If you’re imagining ants ripping each other apart, hang on. That’s not what the contests were about. Both Formica species use formic spray to immobilize prey and also as a defense. The chemical composition of the spray is the same for both species, so F. archboldi‘s kickassery is not down to using some extra-potent formulation. Smith believes that F. archboldi might just be more efficient at spraying, though more research needs to be done.
In another experiment, when presented with freshly freeze-killed and thawed trap-jaws (simulating an immobilized ant), F. archboldi ants happily took the insect into their nests, decapitating it and treating it as prey. This behavior explains how so many trap-jaw heads turn up in their nests in the wild. And, along with their more efficient trap-jaw takedowns, it offers support for the idea that the skull-collectors are rare prey specialists.
The big question: How does the unique matchy-matchiness of the F. archboldi and trap-jaw hydrocarbon profiles that Smith discovered fit into this potential predator-prey relationship? Scientists do see that kind of chemical mimicry in nature, most typically in host-parasite relationships. There is no evidence, however, that kind of relationship exists between F. archboldi and Odontomachus.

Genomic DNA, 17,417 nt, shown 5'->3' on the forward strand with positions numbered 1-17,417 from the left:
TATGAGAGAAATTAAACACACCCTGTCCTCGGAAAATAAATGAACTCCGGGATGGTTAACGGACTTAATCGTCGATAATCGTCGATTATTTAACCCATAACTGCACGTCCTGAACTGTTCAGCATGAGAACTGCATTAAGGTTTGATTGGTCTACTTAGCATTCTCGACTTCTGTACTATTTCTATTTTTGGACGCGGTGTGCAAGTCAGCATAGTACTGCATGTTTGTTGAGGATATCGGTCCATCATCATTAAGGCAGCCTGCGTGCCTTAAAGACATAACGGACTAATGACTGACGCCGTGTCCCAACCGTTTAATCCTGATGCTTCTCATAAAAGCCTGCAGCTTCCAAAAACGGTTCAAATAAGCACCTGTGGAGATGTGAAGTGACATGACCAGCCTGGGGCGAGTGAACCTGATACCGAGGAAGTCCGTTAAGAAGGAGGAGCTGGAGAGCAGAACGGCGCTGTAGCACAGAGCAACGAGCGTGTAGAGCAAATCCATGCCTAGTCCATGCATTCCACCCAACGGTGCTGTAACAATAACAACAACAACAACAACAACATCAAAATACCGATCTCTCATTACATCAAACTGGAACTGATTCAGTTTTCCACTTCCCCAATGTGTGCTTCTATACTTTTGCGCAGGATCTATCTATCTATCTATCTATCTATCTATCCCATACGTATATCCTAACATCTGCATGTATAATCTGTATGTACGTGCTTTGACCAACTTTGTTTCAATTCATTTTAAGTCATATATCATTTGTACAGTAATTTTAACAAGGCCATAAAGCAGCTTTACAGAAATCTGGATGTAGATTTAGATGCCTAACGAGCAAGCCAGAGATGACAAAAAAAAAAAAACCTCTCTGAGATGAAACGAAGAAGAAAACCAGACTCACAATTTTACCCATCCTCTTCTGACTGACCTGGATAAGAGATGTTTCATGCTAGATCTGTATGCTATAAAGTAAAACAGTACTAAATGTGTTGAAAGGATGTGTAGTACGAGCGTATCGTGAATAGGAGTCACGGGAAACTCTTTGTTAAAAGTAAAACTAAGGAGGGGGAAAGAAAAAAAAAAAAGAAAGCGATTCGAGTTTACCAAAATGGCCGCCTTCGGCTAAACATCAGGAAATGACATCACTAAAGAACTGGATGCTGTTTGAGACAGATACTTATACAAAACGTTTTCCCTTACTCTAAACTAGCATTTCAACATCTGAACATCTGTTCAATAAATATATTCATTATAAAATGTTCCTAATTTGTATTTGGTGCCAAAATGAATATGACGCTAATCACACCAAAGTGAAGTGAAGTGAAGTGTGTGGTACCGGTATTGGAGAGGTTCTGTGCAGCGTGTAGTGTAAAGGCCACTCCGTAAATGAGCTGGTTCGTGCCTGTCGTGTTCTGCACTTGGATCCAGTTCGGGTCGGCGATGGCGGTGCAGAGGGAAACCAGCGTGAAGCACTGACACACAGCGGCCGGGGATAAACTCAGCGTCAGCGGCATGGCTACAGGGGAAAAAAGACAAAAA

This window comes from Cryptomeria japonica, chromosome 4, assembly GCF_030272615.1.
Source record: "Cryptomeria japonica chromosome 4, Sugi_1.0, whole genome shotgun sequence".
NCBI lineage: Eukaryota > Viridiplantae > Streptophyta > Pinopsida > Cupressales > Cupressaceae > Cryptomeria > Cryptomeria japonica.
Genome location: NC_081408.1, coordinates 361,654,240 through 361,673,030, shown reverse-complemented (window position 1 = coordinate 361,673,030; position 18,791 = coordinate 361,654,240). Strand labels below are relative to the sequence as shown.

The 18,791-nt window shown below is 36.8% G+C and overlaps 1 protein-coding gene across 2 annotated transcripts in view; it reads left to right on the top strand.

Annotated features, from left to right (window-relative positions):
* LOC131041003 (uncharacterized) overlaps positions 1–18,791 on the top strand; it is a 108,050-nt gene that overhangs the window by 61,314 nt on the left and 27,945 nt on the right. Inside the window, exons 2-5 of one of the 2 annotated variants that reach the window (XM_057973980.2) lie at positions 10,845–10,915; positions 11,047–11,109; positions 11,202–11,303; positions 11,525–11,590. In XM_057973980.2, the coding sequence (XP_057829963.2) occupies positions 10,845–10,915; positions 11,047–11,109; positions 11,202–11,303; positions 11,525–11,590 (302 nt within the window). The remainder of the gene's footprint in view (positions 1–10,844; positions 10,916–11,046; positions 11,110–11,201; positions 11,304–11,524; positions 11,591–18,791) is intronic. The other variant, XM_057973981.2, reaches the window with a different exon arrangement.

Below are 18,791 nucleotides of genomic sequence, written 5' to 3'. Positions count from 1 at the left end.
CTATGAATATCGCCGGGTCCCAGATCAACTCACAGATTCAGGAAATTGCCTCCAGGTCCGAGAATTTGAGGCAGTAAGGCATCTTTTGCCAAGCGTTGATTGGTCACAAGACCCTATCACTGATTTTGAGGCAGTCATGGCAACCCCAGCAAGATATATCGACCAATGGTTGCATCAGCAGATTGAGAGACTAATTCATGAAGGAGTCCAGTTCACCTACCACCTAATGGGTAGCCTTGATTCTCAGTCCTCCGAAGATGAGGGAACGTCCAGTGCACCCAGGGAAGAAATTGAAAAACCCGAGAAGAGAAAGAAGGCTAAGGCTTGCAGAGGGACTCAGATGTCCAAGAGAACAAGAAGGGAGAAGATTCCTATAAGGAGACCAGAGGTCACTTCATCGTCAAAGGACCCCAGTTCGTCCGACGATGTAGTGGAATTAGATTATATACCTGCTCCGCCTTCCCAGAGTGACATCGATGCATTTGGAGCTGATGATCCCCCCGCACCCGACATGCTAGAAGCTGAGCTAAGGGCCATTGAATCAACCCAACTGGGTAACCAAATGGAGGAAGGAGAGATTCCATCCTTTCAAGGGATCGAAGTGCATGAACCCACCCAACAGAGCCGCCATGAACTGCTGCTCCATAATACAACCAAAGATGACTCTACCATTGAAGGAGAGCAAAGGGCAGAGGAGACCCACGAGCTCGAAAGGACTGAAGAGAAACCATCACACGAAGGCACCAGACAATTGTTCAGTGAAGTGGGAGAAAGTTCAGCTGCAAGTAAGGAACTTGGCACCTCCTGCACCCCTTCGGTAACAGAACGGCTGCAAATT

In his research, Smith found no suggestion that having a matching hydrocarbon profile correlated with behavior in either the skull-collectors or the trap-jaws. He used both matched and mismatched profiles in his experiments and reported no differences in how the ants interacted. He did not rule out, however, the possibility that differences were too subtle to be picked up in the experiments as designed.
Smith does believe that the interspecies hydrocarbon profile similarities, and population-specific variation, points to F. archboldi and Odontomachus co-existing for a long period, and some selective advantage for F. archboldi to evolve that unusual trait. It’s possible, he notes, that parasitism plays a role, but not in the way you might think.
Another ant, Polyergus oligergus, is a social parasite of F. archboldi, and Smith thinks that the skull-collectors may have evolved Odontomachus-mimicry to “chemically camouflage” themselves from their own pesky parasite. Confirming that notion would require significantly more research into how all three ants interact, however, and was far beyond the scope of the current study.
The research appears today in Insectes Sociaux.